Last month, the edible wild plant study club held an outdoor cookout. It wasn't chilly outside but it was drizzling, and the online weather forecast showed wind and heavy rain at around 2 in the afternoon.
I remember thinking we'd be finished before then and I was just too excited to seriously consider the little hurricane symbol that was blinking in the corner of the screen.
The event took place at the Hamilton Club, a dining club in Morris Run, where owners John and Lida Kaiser were so kind to offer us the seating areas in their beautiful flower garden. We used their barbecue, firepit and kitchen to clean vegetables.
Upon arriving at the club, we followed our noses and found group members Bill and Diane Myers already cooking delicious groundhog patties! Soon everybody arrived and the tables started to fill up with wonderful dishes.
Steve Bortz cooked up a wonderful medley of wild mushrooms, shared fresh truffle butter and homemade wines. Andy Lyon brought freshly cut watercress for salads and homemade creeping Charlie beer. Sally Maneval made a delicious purslane casserole and we used French weed from the dining club's garden to fry with potatoes. We also had autumn olive fruit leather, pork with sow thistle and Jerusalem artichoke coleslaw. It was a feast!
While we were busy cooking, Lida invited us to dig up her groundnuts as she would like to get rid of them. Groundnuts? The plant I read so much about but have never been able to find?
We rushed over to the patch right next to the clubhouse where Lida showed us the vines and even though the flowers already had disappeared, I immediately recognized the leaves. These were indeed the groundnuts I've been seeking!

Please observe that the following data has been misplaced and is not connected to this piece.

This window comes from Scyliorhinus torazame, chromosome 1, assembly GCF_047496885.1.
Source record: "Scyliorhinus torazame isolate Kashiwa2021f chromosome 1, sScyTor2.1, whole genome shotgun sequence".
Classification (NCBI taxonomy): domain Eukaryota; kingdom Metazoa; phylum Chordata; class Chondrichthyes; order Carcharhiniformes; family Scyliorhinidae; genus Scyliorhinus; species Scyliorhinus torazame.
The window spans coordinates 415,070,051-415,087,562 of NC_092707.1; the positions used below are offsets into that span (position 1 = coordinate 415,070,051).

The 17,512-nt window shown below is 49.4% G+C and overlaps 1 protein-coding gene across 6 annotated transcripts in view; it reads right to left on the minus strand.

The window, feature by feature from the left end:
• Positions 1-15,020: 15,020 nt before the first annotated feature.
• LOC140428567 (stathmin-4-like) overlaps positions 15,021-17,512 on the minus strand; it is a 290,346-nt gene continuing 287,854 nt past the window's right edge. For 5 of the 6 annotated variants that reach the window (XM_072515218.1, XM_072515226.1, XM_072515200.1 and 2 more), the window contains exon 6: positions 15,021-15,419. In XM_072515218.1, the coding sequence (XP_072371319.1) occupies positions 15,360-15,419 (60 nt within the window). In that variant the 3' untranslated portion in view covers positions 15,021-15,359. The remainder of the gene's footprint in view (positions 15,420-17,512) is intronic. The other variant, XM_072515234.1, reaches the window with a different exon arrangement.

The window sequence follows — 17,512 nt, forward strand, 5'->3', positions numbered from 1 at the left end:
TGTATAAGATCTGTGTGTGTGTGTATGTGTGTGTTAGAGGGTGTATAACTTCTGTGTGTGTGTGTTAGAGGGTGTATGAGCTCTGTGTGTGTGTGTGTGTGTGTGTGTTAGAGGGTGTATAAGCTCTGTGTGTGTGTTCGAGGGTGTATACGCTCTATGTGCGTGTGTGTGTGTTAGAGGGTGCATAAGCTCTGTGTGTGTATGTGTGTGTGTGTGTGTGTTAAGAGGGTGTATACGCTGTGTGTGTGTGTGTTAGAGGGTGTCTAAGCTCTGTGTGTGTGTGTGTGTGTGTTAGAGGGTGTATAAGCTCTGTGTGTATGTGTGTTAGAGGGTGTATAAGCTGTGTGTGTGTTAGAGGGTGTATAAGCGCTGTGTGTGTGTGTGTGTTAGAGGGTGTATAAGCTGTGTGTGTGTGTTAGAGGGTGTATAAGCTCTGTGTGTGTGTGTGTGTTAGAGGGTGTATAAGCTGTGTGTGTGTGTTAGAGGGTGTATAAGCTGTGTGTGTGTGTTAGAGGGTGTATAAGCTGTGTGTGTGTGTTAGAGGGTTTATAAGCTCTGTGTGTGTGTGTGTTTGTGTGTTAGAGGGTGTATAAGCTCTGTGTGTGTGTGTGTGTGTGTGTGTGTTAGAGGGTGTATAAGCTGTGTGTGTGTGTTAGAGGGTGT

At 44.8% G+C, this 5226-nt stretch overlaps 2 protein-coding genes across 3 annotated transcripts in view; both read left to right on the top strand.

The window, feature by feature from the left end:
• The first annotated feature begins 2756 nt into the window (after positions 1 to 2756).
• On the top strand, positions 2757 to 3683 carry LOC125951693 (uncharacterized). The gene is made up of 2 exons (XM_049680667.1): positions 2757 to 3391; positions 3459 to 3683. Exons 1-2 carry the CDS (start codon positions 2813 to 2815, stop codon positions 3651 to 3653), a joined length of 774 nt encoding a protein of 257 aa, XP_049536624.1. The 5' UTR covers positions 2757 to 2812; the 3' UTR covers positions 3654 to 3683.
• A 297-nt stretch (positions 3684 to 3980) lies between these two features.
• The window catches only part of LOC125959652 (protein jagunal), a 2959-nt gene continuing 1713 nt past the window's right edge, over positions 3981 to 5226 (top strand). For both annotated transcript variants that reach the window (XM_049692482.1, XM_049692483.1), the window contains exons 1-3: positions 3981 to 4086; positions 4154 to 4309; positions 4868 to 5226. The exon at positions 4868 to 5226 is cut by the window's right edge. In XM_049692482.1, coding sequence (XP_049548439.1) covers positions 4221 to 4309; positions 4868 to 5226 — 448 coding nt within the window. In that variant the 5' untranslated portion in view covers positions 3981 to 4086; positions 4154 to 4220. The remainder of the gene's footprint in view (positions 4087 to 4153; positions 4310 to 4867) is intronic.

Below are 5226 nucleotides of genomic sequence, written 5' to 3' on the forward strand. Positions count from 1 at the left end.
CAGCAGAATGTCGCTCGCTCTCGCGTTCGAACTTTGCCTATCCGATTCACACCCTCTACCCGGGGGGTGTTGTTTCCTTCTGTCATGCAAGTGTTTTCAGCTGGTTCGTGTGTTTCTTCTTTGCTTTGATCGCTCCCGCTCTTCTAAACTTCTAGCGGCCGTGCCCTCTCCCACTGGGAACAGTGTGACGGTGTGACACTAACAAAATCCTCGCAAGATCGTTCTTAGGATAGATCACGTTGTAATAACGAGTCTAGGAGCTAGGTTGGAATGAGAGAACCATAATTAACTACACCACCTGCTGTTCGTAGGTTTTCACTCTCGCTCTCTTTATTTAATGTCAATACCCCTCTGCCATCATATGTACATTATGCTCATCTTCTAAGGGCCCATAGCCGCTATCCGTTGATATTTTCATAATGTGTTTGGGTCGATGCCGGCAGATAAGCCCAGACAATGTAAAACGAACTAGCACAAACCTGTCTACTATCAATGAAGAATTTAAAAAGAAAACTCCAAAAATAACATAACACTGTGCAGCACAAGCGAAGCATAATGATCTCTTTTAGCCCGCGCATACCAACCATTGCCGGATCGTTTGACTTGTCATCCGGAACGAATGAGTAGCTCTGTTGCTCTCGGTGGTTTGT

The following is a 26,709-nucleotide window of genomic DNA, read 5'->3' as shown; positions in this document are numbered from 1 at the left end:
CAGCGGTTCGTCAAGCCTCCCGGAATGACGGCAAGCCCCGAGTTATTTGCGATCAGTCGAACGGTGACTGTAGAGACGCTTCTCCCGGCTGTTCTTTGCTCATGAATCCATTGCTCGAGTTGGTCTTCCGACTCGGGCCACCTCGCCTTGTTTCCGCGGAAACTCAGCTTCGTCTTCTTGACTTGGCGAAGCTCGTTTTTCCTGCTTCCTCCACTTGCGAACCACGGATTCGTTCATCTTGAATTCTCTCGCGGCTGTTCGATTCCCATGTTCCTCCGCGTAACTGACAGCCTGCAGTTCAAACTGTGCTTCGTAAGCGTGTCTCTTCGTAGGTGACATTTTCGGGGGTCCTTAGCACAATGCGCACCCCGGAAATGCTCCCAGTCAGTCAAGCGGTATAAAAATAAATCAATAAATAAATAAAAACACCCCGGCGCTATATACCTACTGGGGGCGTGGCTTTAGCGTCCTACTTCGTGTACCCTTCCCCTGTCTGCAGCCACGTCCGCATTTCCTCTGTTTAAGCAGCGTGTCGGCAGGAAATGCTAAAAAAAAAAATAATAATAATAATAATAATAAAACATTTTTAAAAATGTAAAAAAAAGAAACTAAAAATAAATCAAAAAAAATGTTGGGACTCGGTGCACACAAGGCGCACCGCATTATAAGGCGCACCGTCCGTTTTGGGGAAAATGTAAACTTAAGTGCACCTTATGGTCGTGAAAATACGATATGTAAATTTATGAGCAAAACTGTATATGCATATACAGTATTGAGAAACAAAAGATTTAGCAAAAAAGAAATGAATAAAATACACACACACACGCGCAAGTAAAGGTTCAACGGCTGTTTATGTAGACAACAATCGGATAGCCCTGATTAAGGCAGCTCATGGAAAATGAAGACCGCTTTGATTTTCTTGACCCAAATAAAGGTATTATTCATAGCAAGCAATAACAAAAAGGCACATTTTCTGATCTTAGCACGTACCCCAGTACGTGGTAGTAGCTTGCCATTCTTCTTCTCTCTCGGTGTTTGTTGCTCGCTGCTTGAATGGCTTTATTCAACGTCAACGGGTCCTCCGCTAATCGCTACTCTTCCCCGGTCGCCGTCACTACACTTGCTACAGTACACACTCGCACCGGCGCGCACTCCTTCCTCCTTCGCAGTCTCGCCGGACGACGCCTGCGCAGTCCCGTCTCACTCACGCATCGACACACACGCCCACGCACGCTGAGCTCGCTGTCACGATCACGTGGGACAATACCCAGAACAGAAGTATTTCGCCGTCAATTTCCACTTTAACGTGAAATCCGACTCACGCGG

Groundnut also is known as hopniss, Indian potato or potato bean. Its scientific name, Apios Americana, means "American pear" and refers to its pear-shaped tubers.
A perennial member of the bean family, it is native to eastern North America and was a staple food for American Indians and European settlers.
The groundnut is a vine that grows about 20 feet long and has leaves with three, five, seven or nine pinnate leaflets where the number and size of the leaves increase with age.
The plant bears edible clusters of fragrant pink and maroon flowers in summer. These turn into seed pods with few seeds that can be eaten like lentils.
In northern regions, however, the groundnut usually doesn't grow seed pods because the plant spreads more successfully by tubers. These are the swollen parts of the branching rhizomes. The tubers are the best edible part of the plant and are very high in protein.
Groundnuts can be harvested throughout the year and can be found in wet places such as riverbanks and streams. Be careful when harvesting because poison ivy is known to often grow in the same spot.
Tubers can vary from the size of a peanut to a big potato. That day, however, we mostly found tubers a little smaller than eggs. We dug up a few for the cookout and for planting at home.
We peeled and boiled them in a pot on the grill. They tasted like a mix of potato and chestnut without the sweetness and had a pleasant, slightly mealy texture.
In addition to peeling and boiling, groundnuts also can be eaten fried, unpeeled and roasted. It's said that they also can be eaten raw if you don't mind risking flatulence.
We'd just started to enjoy our wonderful food when suddenly strong gusts of wind and rain ruined our picnic! We quickly gathered all the food and sought shelter on the porch of the clubhouse.
Completely drenched but still in good spirits, we continued the event for a little while longer and enjoyed pieces of elderberry pie.
Coming in November: Roses, not just for smelling.